“To know and not do is to not know.” – Buddha
In fact, I’m not sure if Buddha can take the credit to this quote, or another philosopher. Perhaps it should be attributed to my voice teacher.
Every time I see my voice teacher I tell her she needs to write the book on life.
Some of the greatest gems of life wisdom that I have gained have been profoundly entrenched and ingrained through my body, specifically through my work studying and developing the voice. My voice.
Up and down we run through this nefarious nether region of the voice and connected web of energetic body parts. We trill, we hum, we sigh and squeak and smooth over through registers. We train it to open up higher, to support from the lower, and to co-exist harmoniously somewhere colliding from different angles in the middle. We push, we back off, we perfect it to blend into the ideal conditions of force, support and complete and total allowing.
It’s an amazing sensation to suddenly have the knowing within you of something of which you may have been trying to gain understanding through a book, a seminar, or a workshop.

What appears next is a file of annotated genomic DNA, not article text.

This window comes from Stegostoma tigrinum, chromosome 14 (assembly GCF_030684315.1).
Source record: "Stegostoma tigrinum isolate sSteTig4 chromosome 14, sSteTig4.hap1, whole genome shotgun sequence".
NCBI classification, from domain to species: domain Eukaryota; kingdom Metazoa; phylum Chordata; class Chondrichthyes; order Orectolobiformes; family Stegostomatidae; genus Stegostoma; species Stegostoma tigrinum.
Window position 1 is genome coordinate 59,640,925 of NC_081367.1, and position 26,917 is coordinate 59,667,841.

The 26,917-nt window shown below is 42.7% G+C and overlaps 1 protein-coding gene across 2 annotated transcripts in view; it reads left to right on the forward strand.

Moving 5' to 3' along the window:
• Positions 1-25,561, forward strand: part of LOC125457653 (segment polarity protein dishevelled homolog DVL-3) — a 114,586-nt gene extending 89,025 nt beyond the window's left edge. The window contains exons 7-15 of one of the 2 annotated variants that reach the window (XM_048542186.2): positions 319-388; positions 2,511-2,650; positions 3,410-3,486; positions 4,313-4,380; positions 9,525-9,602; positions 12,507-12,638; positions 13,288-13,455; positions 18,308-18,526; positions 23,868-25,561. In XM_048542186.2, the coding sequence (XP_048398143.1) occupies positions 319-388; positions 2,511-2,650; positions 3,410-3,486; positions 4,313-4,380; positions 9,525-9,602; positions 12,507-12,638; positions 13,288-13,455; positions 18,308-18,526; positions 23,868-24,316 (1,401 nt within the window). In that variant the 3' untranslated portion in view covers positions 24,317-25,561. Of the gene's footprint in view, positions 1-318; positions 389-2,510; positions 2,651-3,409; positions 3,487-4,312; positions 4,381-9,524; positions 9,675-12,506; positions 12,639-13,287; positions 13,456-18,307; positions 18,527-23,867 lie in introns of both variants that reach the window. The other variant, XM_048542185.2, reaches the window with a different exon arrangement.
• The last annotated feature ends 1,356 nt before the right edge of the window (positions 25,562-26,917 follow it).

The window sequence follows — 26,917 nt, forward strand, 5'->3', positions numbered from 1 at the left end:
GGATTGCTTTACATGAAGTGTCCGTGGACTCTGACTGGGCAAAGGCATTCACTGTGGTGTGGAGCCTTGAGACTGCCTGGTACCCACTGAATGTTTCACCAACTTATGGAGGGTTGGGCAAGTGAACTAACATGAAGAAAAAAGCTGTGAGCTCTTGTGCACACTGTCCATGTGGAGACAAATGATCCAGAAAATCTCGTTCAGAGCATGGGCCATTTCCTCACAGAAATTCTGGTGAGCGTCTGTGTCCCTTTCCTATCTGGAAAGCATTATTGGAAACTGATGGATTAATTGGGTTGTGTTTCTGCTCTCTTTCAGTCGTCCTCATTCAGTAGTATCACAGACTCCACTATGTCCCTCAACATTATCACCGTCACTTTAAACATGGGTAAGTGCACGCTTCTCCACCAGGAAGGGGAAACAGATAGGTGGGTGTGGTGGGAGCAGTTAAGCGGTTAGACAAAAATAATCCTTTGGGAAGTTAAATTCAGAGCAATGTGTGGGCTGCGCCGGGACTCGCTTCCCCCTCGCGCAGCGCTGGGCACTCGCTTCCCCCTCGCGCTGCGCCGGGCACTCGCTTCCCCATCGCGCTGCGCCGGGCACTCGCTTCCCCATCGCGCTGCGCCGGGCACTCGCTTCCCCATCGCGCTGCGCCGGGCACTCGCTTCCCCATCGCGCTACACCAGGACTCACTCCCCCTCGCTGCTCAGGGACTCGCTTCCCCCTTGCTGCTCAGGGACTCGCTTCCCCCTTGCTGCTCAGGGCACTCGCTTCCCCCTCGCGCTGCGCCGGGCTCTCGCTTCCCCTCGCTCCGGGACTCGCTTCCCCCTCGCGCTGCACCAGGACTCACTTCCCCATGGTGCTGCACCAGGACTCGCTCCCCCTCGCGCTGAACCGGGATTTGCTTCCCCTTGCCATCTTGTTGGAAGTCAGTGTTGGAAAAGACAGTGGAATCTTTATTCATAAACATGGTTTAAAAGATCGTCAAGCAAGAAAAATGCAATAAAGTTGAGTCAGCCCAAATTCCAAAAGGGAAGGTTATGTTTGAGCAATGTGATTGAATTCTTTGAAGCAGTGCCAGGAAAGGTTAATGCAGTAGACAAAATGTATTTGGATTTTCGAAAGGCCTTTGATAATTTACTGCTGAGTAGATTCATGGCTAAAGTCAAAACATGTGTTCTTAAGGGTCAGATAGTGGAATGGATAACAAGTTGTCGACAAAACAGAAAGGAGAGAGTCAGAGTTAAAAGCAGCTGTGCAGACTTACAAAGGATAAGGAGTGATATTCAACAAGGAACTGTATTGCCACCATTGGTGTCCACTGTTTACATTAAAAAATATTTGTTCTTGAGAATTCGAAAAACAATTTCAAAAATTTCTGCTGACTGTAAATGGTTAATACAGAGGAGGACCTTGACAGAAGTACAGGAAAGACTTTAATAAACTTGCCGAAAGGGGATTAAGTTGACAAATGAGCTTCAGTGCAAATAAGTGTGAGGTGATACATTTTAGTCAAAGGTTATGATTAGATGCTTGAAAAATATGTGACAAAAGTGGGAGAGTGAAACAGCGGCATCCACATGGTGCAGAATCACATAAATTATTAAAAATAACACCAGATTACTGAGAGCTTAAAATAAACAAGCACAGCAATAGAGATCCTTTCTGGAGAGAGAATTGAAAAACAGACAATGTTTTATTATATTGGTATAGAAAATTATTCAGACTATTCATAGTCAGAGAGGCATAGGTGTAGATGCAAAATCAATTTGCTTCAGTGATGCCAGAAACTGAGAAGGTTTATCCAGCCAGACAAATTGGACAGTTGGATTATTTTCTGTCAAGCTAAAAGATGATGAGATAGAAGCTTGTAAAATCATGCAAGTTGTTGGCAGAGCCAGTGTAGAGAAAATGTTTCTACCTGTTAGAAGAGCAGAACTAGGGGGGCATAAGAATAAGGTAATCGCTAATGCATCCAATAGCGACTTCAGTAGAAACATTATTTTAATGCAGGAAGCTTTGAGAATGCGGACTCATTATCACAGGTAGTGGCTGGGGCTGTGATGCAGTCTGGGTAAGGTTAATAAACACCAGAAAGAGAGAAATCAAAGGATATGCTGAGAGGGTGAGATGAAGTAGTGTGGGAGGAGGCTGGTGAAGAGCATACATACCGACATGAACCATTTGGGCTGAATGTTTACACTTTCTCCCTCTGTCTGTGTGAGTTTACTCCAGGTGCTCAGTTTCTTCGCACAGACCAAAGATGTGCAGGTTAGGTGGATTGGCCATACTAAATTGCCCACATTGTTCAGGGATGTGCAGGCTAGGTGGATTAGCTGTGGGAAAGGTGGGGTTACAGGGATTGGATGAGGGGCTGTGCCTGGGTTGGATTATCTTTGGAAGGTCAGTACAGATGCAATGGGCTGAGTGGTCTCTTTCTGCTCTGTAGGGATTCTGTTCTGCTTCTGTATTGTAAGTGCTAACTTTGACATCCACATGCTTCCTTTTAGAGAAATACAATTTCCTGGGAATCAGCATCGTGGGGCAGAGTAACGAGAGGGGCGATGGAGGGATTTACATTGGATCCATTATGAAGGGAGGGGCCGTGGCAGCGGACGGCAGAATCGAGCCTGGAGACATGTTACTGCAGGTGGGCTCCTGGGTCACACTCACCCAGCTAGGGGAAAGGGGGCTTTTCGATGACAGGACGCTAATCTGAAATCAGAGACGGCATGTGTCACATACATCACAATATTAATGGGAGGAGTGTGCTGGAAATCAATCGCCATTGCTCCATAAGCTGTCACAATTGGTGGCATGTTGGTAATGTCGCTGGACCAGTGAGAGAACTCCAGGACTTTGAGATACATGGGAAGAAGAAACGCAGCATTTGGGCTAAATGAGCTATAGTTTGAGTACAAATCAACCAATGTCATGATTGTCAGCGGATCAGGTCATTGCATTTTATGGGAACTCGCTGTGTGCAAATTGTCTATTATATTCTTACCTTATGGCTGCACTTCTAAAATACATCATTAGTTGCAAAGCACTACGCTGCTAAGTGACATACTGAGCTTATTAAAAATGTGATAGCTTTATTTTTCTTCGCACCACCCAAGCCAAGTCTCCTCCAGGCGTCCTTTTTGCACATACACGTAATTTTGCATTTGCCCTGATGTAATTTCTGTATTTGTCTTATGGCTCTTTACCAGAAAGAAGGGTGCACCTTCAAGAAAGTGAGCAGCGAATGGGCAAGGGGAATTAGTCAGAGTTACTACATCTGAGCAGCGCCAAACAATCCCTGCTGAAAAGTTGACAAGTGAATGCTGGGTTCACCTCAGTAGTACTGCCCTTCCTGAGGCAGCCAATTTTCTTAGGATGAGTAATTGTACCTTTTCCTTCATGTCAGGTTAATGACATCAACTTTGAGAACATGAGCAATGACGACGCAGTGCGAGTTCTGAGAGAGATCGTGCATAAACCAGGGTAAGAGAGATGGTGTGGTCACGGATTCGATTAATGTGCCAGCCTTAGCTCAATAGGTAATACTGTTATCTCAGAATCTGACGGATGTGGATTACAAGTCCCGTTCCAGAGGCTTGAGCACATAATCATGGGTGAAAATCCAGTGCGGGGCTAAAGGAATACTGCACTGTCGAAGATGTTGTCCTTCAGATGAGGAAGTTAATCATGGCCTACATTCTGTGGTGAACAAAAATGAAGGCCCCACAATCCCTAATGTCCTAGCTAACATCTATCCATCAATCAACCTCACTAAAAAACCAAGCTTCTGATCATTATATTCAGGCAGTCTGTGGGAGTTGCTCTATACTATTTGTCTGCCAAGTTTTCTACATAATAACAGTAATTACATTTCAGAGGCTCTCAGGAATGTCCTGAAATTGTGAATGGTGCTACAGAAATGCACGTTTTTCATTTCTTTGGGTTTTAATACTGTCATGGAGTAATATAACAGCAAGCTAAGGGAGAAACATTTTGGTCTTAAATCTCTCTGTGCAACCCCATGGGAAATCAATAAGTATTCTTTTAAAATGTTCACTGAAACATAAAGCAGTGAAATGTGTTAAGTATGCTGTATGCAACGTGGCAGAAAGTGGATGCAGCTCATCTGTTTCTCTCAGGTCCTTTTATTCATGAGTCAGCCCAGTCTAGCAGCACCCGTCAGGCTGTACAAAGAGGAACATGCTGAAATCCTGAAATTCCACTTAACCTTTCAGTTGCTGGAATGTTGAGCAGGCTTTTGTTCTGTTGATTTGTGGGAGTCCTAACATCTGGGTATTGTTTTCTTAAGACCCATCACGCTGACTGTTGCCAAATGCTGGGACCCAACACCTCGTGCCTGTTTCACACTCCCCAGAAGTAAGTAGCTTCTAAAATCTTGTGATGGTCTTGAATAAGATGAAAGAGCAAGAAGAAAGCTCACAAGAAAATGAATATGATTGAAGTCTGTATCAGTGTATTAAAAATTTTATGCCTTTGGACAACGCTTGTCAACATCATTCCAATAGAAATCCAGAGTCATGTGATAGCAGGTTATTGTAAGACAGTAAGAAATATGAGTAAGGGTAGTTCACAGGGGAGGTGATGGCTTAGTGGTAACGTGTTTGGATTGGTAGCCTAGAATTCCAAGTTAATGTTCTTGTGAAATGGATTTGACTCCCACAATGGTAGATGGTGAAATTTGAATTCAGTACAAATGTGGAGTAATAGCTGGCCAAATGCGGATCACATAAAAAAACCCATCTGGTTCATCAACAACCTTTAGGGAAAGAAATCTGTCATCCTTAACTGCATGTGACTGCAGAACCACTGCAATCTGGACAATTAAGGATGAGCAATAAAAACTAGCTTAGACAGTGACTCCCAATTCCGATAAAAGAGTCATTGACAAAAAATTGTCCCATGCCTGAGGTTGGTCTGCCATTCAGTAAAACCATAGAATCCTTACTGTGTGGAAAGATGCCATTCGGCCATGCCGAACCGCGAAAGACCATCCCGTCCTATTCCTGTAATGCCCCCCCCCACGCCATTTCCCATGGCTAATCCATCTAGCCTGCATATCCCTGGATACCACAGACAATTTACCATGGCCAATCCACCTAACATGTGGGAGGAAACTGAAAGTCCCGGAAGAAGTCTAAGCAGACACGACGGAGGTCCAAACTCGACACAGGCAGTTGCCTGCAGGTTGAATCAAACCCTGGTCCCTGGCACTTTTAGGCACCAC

It is instead understood – for me – through the portal of our voice.
It all makes sense as we – my voice teacher and I – endeavor to achieve and allow the most beautiful of sounds possible on any given day.
Yesterday, as I had my lesson, the deep thought presented itself to be soaked in on one of the Bflats in a phrase of “Bist du bei Mir” by J.S. Bach.
This Bflat presented itself to me amidst many other more interesting notes. It doesn’t sit in a particularly yowza section of my voice, and so it’s tempting for me to back off of it, close it off, squeeze it out, or otherwise not pay it attention.This creates sound problems and overall phrase problems. I don’t get to where I’m going with the resonance and effect I seek.
In an attempt to do the opposite of that, the Bflat received too much attention from me.
As Pam said,
“Don’t bottom out. Keep it tall. It is neither a destination or a stopping point along the way.”
In other words, don’t let its position detract from the point of the phrase, don’t give it too much or too little attention, and keep your focus and position right where it needs to be for the overall goal of the song.